________ is coming over. I am cleaning a large closet that one encounters when entering the house through the front door. This closet happens to be the place where I chose to put my cat Ozora's two litter pans (recently downgraded from three). This is why I am cleaning the closet. Some may think that cleaning two litter boxes and ridding the house of the odor that permeates would not be a difficult task. I would agree. I would agree if that were what I was doing. But I am not simply dragging the pooper scooper through the gravely wasteland to pick up turds and clumps of pee. I am attempting to conquer a magnificent feat. One that requires the dew of spray bottles spritzing chemicals on nearly every surface that I tread upon. As you know, what is tread upon is lived upon. And I am living in cat urine and fecal matter.
Ozora pees and poops in almost every corner of my house. It is irritating and disgusting. I am appalled at myself for living this long with pee pads strategically placed throughout my dining and living rooms. It is awful. I am embarrassed to have people come to my house because I am certain that as they cross the threshold, hints of cat piss will creep up to their nostrils. I do not want my house to be the house that reeks so badly that visitors talk about "the smell." But Ozora is old. She is nearly 20 now. I have known her all of her life. She was my pet throughout middle school and high school. She was there to cuddle with when I came home from college. When I moved to live on my own, she and her sister Fluff Fluff came with me. And so I ask you this: What am I to do with a beloved pet who is a part of my family, but who defecates around my house?
Ozora may be in discomfort. I don't know. I should take her to the veterinarian, but I am terrified that he will tell me that she is sick and should be put down.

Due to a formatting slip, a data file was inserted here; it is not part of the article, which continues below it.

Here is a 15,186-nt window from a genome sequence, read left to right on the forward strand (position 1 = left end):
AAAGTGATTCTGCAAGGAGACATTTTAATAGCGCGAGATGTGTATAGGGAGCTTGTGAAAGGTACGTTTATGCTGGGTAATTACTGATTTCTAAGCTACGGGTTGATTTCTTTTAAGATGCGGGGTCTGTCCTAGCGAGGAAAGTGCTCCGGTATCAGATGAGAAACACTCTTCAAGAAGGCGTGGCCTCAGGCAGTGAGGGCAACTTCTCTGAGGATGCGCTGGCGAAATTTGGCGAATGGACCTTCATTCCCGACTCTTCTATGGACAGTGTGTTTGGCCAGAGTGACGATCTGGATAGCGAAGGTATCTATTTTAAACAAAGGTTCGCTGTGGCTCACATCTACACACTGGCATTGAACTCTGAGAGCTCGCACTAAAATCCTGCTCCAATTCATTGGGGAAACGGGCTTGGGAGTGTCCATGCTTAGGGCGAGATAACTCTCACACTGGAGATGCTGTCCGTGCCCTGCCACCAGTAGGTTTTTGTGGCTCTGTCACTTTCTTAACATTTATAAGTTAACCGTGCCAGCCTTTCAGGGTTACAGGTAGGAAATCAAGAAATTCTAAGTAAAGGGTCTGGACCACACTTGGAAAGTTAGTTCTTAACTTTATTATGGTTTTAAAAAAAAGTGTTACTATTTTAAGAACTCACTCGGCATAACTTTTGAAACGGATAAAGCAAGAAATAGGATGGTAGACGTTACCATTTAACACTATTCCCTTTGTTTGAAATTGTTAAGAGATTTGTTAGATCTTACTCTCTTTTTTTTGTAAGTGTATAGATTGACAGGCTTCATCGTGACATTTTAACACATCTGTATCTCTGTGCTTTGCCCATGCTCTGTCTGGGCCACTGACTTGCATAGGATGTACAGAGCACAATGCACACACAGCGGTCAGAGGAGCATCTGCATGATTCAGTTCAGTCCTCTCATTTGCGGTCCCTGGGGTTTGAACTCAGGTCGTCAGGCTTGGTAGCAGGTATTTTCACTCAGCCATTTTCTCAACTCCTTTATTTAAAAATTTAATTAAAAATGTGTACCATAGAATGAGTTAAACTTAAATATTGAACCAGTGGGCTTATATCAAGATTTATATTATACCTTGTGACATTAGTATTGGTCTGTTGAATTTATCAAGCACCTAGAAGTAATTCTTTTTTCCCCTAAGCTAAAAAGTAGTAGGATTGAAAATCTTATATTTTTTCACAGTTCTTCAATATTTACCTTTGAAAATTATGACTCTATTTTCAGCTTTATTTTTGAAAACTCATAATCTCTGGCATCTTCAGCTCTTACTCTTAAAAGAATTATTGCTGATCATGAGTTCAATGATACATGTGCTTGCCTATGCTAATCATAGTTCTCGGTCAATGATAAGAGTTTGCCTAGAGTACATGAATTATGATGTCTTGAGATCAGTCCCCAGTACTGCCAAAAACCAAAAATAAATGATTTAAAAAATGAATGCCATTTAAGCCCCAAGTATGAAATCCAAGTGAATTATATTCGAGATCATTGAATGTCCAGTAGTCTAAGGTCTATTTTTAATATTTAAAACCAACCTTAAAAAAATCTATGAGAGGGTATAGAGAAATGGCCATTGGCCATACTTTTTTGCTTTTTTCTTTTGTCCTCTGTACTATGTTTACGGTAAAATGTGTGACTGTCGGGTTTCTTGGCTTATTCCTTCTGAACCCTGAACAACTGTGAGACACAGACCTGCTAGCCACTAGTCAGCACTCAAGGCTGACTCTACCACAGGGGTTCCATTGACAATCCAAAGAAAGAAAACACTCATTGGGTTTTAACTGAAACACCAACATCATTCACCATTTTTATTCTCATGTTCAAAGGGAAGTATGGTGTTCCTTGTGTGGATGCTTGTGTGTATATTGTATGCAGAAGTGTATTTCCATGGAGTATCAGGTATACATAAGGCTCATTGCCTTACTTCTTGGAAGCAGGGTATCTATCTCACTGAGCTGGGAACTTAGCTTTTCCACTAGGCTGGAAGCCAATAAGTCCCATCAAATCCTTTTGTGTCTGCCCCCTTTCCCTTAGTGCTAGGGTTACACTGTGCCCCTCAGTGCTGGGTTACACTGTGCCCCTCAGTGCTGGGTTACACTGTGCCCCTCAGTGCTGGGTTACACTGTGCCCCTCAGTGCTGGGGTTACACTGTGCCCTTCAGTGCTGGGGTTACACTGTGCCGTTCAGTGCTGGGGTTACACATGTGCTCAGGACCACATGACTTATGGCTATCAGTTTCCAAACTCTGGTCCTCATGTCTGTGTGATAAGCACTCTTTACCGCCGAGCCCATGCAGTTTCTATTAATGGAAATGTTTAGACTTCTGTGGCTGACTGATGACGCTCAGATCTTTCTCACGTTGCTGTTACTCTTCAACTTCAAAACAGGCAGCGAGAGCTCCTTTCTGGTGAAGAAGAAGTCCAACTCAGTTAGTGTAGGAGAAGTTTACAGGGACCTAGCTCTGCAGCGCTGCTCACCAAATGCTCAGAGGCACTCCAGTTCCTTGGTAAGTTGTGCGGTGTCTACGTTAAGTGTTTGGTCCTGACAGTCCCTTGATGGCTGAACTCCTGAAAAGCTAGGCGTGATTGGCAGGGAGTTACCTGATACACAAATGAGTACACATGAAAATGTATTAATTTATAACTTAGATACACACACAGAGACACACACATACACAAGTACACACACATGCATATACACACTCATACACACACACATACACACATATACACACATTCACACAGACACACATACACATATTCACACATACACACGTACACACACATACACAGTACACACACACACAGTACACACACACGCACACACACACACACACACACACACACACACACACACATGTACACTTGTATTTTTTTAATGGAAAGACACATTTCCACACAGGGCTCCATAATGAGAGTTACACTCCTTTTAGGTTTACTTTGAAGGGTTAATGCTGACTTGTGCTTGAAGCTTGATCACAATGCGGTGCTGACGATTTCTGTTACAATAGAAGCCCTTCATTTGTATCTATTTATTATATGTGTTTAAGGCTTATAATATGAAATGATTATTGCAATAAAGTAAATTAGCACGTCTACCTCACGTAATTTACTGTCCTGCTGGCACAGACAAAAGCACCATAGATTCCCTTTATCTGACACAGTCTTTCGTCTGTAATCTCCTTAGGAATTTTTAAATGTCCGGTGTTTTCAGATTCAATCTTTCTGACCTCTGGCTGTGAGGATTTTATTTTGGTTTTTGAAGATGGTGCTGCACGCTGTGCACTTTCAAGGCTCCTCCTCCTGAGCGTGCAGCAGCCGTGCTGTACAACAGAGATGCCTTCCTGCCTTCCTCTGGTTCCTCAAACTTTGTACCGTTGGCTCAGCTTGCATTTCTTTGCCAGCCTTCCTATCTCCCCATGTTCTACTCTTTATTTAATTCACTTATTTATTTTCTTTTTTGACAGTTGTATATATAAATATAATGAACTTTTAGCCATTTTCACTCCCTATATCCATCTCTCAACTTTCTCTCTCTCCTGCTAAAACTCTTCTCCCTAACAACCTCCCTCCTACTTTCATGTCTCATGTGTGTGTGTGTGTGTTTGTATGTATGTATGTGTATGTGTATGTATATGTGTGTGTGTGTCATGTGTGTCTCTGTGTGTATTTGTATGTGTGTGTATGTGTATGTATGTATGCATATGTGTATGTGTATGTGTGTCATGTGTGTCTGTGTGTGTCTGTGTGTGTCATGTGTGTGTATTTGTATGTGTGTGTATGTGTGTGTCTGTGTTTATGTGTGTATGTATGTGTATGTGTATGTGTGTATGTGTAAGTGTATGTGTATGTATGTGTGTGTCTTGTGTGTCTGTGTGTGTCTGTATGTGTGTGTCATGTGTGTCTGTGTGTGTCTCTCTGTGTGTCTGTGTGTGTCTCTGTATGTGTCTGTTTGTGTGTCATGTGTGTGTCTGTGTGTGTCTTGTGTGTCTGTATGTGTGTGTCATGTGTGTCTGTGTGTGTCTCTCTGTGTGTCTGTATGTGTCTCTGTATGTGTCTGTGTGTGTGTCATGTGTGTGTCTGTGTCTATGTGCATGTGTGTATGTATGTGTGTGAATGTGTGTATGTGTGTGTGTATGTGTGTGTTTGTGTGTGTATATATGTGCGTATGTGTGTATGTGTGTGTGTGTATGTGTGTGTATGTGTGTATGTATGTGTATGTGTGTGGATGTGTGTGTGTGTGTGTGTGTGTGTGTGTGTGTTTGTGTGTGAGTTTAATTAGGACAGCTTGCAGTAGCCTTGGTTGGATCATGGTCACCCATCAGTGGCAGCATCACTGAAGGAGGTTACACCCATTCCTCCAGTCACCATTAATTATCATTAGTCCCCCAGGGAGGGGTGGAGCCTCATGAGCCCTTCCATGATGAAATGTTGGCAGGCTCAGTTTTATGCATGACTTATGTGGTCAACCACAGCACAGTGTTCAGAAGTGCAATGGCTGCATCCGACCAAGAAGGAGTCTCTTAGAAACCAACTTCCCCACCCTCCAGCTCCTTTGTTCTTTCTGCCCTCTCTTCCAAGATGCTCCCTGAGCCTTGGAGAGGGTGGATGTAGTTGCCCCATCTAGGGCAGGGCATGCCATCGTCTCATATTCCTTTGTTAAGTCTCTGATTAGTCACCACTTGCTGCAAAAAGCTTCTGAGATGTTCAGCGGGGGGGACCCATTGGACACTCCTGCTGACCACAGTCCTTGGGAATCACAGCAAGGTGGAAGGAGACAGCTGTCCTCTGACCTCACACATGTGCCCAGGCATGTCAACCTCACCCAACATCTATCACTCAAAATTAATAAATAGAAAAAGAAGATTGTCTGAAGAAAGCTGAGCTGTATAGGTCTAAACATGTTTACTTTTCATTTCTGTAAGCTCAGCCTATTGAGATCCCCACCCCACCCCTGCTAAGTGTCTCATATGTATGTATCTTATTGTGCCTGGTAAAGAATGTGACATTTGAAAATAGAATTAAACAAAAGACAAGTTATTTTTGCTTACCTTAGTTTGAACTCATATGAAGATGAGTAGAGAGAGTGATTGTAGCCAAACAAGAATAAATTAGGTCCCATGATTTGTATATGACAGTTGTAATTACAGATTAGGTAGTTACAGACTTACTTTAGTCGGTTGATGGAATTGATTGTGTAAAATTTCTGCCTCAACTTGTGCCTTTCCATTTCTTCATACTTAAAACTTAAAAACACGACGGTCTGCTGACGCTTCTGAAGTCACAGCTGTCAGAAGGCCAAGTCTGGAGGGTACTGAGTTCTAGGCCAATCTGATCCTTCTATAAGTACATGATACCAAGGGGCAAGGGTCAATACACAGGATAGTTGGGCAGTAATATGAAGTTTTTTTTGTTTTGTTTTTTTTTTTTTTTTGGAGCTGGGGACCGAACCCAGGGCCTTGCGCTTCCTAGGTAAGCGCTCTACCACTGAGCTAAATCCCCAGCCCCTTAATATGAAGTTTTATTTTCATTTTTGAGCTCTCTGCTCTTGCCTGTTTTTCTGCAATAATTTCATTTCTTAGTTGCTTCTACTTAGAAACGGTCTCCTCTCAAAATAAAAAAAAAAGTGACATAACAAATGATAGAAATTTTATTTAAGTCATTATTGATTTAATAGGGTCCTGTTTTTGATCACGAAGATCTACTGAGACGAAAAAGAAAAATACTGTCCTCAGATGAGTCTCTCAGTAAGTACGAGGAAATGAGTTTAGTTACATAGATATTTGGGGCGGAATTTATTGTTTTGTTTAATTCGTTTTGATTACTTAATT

My mother, who parented Ozora and Fluff Fluff when I was young, is visiting. She definitely has opinions about Ozora. They change frequently and with her mood. Her statement that I should, "go ahead and kill her," tells me how she feels about the euthanasia of Ozora.
I am even having difficulty finding an appropriate term for what I need to do. I am killing her if I ask the doctor to give her a drug that stops her heart. It is such an ugly word. K-I-L-L. I don't like it being attached to the subject "I". I guess "put down" is the euphemism that is currently used. Even that phrase seems derogatory to me.
Recently Ozora has been reposing in one corner of the living room. She has never released herself in this corner. A grandmother clock that belonged to my grandmother furnishes the corner. Ozora lays next to the clock so much that her fur collects on the carpet. I collect gray tufts of it as I pass by the spot. I cannot help but think that Ozora is some kind of connection to my grandma. When my grandma was alive and living in my house, Ozora would visit her daily. So many times I walked passed her room and saw Ozora, cozy as a kitten, lying on the bed next to Grandma. They would both be relishing the warmth provided by the cream blanket or the space heater, I don't know which.
Grandma will be gone for one year in September. It could be mere coincidence that Ozora cat naps next to my grandmother's grandmother clock. But I'm superstitious enough to take a step back and think.